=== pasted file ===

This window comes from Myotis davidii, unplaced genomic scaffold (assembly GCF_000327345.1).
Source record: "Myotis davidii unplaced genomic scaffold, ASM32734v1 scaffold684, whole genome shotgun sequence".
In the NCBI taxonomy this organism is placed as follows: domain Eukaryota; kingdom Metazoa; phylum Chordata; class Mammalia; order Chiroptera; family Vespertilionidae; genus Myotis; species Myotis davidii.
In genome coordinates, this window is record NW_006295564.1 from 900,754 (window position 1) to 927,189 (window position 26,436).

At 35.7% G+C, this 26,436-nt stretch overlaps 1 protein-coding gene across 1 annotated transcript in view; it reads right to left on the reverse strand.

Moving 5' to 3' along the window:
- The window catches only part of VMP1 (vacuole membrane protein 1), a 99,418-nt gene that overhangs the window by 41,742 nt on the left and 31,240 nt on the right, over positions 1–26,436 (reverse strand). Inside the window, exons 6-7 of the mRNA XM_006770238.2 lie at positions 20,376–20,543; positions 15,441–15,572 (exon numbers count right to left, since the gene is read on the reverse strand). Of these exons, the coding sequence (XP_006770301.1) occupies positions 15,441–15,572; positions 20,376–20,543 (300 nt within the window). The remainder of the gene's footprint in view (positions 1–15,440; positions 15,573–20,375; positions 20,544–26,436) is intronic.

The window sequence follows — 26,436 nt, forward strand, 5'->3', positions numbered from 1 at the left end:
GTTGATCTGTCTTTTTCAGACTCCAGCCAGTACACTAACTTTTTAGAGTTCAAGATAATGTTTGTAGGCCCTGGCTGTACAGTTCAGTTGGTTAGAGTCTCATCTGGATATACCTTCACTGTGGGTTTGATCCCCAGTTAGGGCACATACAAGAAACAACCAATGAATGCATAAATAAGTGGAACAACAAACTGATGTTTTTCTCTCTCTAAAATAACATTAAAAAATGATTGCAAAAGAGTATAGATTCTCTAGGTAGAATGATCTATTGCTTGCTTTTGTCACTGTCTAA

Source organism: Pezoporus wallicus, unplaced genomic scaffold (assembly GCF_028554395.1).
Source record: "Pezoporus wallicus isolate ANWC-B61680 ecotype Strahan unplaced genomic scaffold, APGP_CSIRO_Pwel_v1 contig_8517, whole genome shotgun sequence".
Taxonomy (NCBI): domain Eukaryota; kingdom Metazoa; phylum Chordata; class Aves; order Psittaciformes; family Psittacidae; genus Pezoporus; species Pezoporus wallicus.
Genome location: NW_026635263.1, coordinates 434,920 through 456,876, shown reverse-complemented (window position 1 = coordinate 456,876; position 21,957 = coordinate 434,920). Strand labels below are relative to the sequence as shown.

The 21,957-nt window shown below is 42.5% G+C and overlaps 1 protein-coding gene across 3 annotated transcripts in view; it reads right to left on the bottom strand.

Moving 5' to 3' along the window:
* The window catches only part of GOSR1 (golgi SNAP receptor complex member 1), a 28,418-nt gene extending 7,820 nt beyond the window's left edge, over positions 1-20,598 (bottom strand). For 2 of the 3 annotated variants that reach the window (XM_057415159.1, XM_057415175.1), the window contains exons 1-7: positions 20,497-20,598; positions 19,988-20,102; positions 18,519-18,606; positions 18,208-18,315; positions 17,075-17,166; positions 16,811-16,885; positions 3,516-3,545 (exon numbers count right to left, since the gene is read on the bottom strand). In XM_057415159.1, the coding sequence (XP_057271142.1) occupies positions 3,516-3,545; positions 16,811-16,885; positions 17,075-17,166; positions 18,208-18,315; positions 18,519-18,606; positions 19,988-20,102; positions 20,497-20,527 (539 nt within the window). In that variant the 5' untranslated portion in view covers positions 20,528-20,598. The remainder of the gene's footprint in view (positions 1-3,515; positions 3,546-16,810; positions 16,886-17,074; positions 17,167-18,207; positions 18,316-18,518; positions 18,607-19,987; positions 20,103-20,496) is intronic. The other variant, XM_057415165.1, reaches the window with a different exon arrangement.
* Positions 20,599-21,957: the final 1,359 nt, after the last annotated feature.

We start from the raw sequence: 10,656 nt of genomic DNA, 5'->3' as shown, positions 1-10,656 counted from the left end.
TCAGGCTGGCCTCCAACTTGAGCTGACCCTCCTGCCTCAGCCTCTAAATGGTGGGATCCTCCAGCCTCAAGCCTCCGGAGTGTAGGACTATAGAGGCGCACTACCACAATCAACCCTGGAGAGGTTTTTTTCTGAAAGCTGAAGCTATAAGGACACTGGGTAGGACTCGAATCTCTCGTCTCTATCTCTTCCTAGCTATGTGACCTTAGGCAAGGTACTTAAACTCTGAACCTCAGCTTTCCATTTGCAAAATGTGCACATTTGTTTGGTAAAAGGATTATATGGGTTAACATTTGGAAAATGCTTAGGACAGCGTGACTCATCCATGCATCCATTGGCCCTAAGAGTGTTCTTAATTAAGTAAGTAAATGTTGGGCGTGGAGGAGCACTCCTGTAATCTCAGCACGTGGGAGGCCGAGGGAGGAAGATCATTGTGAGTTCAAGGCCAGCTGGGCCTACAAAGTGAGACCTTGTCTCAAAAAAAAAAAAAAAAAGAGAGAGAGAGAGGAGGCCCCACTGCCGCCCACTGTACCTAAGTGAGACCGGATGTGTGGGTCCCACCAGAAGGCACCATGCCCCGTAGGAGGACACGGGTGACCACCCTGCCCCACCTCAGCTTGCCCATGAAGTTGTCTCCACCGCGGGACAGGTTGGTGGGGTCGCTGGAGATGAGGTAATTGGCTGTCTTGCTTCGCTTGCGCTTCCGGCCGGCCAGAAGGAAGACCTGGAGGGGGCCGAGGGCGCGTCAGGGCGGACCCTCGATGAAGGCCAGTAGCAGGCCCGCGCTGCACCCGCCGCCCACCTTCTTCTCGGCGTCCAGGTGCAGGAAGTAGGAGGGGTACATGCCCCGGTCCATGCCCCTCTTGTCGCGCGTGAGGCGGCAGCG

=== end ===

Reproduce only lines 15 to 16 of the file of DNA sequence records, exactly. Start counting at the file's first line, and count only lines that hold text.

Moving 5' to 3' along the window:
* The window catches only part of GOSR1 (golgi SNAP receptor complex member 1), a 28,418-nt gene extending 7,820 nt beyond the window's left edge, over positions 1-20,598 (bottom strand). For 2 of the 3 annotated variants that reach the window (XM_057415159.1, XM_057415175.1), the window contains exons 1-7: positions 20,497-20,598; positions 19,988-20,102; positions 18,519-18,606; positions 18,208-18,315; positions 17,075-17,166; positions 16,811-16,885; positions 3,516-3,545 (exon numbers count right to left, since the gene is read on the bottom strand). In XM_057415159.1, the coding sequence (XP_057271142.1) occupies positions 3,516-3,545; positions 16,811-16,885; positions 17,075-17,166; positions 18,208-18,315; positions 18,519-18,606; positions 19,988-20,102; positions 20,497-20,527 (539 nt within the window). In that variant the 5' untranslated portion in view covers positions 20,528-20,598. The remainder of the gene's footprint in view (positions 1-3,515; positions 3,546-16,810; positions 16,886-17,074; positions 17,167-18,207; positions 18,316-18,518; positions 18,607-19,987; positions 20,103-20,496) is intronic. The other variant, XM_057415165.1, reaches the window with a different exon arrangement.